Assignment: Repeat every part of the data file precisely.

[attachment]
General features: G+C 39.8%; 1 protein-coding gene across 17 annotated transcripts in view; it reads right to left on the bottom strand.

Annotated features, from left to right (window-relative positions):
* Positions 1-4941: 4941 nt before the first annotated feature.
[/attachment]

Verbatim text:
General features: G+C 39.8%; 1 protein-coding gene across 17 annotated transcripts in view; it reads right to left on the bottom strand.

Annotated features, from left to right (window-relative positions):
* Positions 1-4941: 4941 nt before the first annotated feature.